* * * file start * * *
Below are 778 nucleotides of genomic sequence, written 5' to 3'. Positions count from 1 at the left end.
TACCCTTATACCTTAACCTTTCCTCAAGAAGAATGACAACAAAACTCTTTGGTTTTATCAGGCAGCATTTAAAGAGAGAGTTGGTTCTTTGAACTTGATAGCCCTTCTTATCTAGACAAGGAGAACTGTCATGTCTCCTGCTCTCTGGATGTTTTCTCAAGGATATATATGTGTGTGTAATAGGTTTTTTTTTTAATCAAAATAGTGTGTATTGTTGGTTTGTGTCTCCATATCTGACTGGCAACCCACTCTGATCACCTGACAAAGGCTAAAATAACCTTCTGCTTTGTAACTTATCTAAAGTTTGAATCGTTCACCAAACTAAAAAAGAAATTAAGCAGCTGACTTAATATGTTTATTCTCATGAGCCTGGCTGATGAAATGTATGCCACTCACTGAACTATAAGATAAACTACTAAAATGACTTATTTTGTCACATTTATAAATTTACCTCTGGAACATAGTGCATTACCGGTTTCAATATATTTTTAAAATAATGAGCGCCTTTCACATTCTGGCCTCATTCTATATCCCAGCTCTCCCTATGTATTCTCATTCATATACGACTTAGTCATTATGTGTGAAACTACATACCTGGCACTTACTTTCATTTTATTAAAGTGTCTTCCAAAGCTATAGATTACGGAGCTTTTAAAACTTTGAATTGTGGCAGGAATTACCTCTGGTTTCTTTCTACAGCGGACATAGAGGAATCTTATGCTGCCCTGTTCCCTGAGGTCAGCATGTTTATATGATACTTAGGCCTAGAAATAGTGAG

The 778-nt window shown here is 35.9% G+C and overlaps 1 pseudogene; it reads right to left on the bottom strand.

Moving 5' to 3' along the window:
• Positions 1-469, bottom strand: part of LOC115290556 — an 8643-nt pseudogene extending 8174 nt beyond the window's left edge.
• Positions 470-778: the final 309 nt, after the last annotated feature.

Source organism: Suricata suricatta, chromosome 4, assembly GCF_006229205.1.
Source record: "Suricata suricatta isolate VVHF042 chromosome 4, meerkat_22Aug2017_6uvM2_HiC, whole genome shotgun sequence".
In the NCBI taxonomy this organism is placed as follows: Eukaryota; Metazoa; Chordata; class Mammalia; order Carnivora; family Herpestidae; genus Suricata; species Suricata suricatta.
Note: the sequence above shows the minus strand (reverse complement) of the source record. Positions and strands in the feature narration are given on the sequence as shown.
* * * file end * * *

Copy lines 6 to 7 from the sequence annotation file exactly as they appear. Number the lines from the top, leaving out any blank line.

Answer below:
• Positions 470-778: the final 309 nt, after the last annotated feature.

Source organism: Suricata suricatta, chromosome 4, assembly GCF_006229205.1.